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ORIGINAL ARTICLE
Year : 2017  |  Volume : 9  |  Issue : 1  |  Page : 51-54  

Can we predict the need for intervention in steinstrasse following shock wave lithotripsy?


Department of Urology, Christian Medical College, Vellore, Tamil Nadu, India

Date of Submission21-Aug-2016
Date of Acceptance02-Nov-2016
Date of Web Publication23-Jan-2017

Correspondence Address:
Chandan Phukan
Department of Urology, Christian Medical College, Vellore, Tamil Nadu
India
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DOI: 10.4103/0974-7796.198870

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   Abstract 

Introduction: Steinstrasse (SS) is a known complication of shock wave lithotripsy (SWL). Although the majority of SS clears spontaneously, about 6% require intervention. This study was carried out to identify the factors that determine the need for intervention in SS.
Materials and Methods: This was a retrospective study of all patients who developed steinstrasse following SWL at our center. They were divided into two groups: a) Those cleared spontaneously and b) Those required intervention. The two groups were compared with regard to demographic profile, stone factors and factors related to steinstrasse.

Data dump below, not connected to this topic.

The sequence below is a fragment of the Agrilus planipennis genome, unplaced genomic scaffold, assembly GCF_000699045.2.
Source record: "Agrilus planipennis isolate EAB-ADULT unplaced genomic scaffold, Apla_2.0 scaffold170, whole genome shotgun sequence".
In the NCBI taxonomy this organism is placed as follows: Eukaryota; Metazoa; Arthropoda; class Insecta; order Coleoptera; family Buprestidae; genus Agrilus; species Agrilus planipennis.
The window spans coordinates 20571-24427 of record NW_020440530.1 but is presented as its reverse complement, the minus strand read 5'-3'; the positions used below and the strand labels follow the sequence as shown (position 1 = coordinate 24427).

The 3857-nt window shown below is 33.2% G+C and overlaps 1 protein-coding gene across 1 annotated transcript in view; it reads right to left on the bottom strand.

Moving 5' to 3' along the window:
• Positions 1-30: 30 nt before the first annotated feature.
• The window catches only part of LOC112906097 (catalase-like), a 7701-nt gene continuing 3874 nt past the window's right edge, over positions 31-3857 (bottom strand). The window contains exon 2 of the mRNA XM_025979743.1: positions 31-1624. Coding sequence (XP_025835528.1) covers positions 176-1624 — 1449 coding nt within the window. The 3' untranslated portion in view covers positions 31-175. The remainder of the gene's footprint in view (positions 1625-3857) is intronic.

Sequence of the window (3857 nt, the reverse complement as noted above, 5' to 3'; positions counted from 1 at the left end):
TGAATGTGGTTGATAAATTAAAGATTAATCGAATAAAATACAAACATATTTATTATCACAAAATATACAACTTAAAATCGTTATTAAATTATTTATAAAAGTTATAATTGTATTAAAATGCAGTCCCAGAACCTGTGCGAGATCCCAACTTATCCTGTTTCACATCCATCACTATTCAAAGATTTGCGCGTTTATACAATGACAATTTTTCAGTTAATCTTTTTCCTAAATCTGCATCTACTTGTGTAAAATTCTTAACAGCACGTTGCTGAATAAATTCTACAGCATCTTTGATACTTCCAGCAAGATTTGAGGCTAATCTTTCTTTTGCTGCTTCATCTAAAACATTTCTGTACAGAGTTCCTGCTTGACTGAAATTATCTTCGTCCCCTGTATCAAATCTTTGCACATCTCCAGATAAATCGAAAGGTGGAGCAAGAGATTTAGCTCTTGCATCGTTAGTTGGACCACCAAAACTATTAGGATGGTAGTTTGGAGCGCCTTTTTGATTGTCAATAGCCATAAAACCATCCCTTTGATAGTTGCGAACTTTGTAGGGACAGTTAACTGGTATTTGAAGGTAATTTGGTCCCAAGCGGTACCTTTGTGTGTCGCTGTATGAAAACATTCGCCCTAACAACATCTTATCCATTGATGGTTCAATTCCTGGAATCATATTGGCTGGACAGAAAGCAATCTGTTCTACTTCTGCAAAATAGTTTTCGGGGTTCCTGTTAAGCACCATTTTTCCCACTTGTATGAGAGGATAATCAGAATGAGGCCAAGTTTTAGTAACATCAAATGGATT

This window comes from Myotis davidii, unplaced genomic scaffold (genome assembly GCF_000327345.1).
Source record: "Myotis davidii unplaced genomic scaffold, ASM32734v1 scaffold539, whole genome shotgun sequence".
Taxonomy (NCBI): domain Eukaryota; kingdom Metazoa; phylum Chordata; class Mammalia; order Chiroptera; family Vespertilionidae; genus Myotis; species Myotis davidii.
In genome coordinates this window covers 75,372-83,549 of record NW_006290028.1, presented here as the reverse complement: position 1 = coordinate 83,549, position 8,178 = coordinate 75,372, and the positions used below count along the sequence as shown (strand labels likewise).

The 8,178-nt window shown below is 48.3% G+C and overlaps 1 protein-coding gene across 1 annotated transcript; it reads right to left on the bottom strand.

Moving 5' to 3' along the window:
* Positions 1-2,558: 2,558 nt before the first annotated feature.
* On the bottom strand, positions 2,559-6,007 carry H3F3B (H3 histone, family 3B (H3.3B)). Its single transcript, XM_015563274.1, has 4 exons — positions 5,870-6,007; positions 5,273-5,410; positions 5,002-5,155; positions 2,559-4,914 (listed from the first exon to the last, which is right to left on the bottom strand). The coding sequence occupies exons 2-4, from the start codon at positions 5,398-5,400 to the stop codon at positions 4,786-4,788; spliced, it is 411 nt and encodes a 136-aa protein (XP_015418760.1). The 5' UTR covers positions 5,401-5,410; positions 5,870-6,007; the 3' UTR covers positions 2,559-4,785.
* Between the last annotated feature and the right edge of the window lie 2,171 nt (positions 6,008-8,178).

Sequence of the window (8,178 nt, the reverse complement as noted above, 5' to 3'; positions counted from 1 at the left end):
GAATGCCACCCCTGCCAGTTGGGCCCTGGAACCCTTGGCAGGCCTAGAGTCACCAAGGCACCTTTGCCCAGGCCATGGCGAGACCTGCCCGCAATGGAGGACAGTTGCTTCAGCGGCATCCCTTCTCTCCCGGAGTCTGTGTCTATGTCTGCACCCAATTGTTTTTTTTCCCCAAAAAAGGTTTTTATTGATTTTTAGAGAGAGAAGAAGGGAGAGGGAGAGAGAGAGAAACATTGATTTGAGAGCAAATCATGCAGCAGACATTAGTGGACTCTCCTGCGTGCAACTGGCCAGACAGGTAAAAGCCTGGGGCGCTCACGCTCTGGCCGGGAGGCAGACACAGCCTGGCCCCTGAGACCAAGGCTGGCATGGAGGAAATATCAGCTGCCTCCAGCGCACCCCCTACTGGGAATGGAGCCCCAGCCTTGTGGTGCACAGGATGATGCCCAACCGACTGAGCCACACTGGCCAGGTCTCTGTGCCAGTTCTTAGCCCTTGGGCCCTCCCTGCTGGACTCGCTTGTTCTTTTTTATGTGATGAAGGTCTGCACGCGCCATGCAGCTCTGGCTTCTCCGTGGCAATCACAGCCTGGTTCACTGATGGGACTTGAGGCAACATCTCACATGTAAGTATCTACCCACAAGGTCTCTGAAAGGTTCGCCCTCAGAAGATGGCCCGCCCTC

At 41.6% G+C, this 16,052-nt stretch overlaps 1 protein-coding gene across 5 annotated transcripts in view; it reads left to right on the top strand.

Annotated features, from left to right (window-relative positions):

Results: Out of 2436 cases of SWL, 89 (3%) formed steinstrasse. The majority of the patients (35%) who required intervention had stone sizes of 10-14 mm. Coptcoat type III steinstrasse required significantly more interventions for clearance (P = 0.001). The site and the size of the SS was not a predictor of intervention for SS.
Conclusions: Early intervention is warranted in patients with steinstrasse where the lead fragment is >5 mm (Coptcoat type III).

Keywords: Interventions, shock wave lithotripsy, steinstrasse


How to cite this article:
Phukan C, Nirmal T J, Wann CV, Chandrasingh J, Kumar S, Kekre NS, Devasia A. Can we predict the need for intervention in steinstrasse following shock wave lithotripsy?. Urol Ann 2017;9:51-4

How to cite this URL: